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Types in logic and mathematics before 1940
 Bulletin of Symbolic Logic
, 2002
"... Abstract. In this article, we study the prehistory of type theory up to 1910 and its development between Russell and Whitehead’s Principia Mathematica ([71], 1910–1912) and Church’s simply typed λcalculus of 1940. We first argue that the concept of types has always been present in mathematics, thou ..."
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Abstract. In this article, we study the prehistory of type theory up to 1910 and its development between Russell and Whitehead’s Principia Mathematica ([71], 1910–1912) and Church’s simply typed λcalculus of 1940. We first argue that the concept of types has always been present in mathematics, though nobody was incorporating them explicitly as such, before the end of the 19th century. Then we proceed by describing how the logical paradoxes entered the formal systems of Frege, Cantor and Peano concentrating on Frege’s Grundgesetze der Arithmetik for which Russell applied his famous paradox 1 and this led him to introduce the first theory of types, the Ramified Type Theory (rtt). We present rtt formally using the modern notation for type theory and we discuss how Ramsey, Hilbert and Ackermann removed the orders from rtt leading to the simple theory of types stt. We present stt and Church’s own simply typed λcalculus (λ→C 2) and we finish by comparing rtt, stt and λ→C. §1. Introduction. Nowadays, type theory has many applications and is used in many different disciplines. Even within logic and mathematics, there are many different type systems. They serve several purposes, and are formulated in various ways. But, before 1903 when Russell first introduced
A formalization of the Ramified Type Theory
, 1994
"... In "Principia Mathematica " [17], B. Russell and A.N. Whitehead propose a type system for higher order logic. This system has become known under the name "ramified type theory". It was invented to avoid the paradoxes, which could be conducted from Frege's &am ..."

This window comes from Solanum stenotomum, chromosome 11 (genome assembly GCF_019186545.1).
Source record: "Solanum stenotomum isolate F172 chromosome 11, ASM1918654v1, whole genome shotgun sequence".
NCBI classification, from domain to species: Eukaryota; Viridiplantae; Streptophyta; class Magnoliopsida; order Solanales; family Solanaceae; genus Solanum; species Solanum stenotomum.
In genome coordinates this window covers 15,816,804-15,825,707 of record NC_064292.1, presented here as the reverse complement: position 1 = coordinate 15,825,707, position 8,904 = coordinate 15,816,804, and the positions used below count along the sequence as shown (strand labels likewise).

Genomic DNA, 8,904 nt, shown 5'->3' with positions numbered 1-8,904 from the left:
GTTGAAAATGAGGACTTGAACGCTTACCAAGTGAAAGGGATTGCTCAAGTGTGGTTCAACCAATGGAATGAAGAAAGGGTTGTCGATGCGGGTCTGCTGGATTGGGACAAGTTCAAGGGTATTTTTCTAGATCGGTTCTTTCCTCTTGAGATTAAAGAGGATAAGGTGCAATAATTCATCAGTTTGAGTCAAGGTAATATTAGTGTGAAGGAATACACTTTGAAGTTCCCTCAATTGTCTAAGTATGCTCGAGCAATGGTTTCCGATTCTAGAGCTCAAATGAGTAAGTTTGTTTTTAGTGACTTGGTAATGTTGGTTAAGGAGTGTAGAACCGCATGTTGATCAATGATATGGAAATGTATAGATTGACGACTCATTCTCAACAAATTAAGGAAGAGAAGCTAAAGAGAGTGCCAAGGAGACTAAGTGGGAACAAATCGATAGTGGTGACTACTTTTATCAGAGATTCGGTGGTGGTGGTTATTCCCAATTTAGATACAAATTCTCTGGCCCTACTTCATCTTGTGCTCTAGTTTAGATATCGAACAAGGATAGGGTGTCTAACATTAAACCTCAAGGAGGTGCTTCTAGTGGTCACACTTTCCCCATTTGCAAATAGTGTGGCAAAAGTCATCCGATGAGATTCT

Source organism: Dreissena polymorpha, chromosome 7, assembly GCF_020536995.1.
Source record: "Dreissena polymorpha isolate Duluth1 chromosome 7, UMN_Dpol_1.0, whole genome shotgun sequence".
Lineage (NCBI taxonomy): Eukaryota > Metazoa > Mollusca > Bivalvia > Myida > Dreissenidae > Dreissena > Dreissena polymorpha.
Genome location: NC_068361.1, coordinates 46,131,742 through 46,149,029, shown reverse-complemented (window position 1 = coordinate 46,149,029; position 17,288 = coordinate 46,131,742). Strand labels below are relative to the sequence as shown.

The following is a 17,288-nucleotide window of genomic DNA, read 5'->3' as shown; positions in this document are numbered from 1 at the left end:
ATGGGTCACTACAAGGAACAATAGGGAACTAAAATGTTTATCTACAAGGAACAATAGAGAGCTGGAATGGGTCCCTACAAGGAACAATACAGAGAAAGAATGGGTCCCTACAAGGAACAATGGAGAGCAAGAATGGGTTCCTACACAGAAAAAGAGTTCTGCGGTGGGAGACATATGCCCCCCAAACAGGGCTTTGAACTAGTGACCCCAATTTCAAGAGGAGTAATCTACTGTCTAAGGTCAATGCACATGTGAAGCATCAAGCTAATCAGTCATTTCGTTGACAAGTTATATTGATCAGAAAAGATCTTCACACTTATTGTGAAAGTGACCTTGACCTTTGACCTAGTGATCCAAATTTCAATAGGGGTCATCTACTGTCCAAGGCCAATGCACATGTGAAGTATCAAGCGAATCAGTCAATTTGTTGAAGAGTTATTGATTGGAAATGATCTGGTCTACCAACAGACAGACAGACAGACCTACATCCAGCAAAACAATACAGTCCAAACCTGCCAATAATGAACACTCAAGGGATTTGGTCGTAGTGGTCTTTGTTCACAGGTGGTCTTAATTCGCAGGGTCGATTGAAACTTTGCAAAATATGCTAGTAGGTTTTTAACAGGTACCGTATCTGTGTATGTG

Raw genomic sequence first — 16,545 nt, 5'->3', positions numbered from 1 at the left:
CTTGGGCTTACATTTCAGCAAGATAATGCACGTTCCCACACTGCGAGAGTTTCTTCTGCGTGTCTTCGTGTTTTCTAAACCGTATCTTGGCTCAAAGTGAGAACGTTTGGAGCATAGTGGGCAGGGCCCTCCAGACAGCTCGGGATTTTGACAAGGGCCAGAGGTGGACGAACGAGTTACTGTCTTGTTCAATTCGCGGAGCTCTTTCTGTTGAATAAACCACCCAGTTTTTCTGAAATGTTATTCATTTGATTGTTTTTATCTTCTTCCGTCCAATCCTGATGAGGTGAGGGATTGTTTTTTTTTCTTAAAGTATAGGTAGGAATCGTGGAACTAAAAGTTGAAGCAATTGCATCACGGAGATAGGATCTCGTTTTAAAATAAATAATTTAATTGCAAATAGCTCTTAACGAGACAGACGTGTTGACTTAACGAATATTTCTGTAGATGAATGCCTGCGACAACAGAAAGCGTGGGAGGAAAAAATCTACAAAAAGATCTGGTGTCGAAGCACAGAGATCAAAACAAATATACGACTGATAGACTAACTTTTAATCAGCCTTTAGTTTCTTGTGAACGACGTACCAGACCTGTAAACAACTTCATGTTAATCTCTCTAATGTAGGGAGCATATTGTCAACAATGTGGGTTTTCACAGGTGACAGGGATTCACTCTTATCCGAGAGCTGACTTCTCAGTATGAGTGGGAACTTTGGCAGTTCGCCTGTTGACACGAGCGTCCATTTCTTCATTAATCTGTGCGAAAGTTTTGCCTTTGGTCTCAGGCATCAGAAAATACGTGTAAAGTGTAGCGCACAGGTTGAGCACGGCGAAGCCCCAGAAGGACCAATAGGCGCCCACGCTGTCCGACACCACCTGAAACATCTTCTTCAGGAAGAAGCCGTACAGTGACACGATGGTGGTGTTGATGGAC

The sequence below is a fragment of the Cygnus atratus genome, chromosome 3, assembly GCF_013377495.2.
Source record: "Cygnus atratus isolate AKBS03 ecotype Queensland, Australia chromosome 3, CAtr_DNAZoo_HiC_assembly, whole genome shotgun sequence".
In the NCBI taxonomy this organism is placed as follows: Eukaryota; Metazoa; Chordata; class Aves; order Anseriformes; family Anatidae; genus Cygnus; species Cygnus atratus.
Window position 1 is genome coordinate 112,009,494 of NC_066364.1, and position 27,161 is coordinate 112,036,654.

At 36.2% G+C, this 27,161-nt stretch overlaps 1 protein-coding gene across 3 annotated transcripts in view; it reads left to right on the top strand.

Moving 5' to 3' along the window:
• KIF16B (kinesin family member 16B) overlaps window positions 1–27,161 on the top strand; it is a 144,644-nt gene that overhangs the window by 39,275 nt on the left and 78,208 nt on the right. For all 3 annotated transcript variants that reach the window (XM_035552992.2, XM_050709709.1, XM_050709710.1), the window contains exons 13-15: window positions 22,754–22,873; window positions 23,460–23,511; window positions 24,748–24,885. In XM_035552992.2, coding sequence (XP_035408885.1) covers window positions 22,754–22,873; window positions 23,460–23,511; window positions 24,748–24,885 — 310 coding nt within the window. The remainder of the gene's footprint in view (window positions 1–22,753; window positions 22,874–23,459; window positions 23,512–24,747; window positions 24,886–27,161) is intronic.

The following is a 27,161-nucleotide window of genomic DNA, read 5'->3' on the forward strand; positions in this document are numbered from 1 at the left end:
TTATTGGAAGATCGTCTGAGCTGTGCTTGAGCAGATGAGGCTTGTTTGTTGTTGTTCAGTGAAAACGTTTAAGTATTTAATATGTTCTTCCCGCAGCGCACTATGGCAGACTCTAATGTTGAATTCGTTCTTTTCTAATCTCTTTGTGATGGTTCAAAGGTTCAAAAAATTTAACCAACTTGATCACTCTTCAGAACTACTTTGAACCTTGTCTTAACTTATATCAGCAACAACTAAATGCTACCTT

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In &quot;Principia Mathematica &quot; [17], B. Russell and A.N. Whitehead propose a type system for higher order logic. This system has become known under the name &quot;ramified type theory&quot;. It was invented to avoid the paradoxes, which could be conducted from Frege's &quot;Begriffschrift&quot; [7]. We give a formalization of the ramified type theory as described in the Principia Mathematica, trying to keep it as close as possible to the ideas of the Principia. As an alternative, distancing ourselves from the Principia, we express notions from the ramified type theory in a lambda calculus style, thus clarifying the type system of Russell and Whitehead in a contemporary setting. Both formalizations are inspired by current developments in research on type theory and typed lambda calculus; see e.g. [3]. In these formalizations, and also when defining &quot;truth&quot;, we will need the notion of substitution. As substitution is not formally defined in the Principia, we have to define it ourselves. Finally, the reaction by Hilbert and Ackermann in [10] on the
Fitelson & Zalta Steps Toward a Computational Metaphysics 1
, 2003
"... Car si nous l’avions telle que je la conçois, nous pourrions raisonner en metaphysique et en morale à pue pres comme en Geometrie et en Analyse (Leibniz 1890, 21) If we had it [a characteristica universalis], we should be able to reason in metaphysics and morals in much the same way as in geometry a ..."
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Car si nous l’avions telle que je la conçois, nous pourrions raisonner en metaphysique et en morale à pue pres comme en Geometrie et en Analyse (Leibniz 1890, 21) If we had it [a characteristica universalis], we should be able to reason in metaphysics and morals in much the same way as in geometry and analysis. (Russell 1900, 169) Quo facto, quando orientur controversiae, non magis disputatione opus erit inter duos philosophos, quam inter duos Computistas. Sufficiet enim calamos in manus sumere sedereque ad abacos, et sibi mutuo... dicere: calculemus. (Leibniz 1890, 200) If controversies were to arise, there would be no more need of disputation between two philosophers than between two accountants. For it would suffice to take their pencils in their hands, to sit down to their slates, and to say to each other...: Let us calculate. (Russell 1900, 170)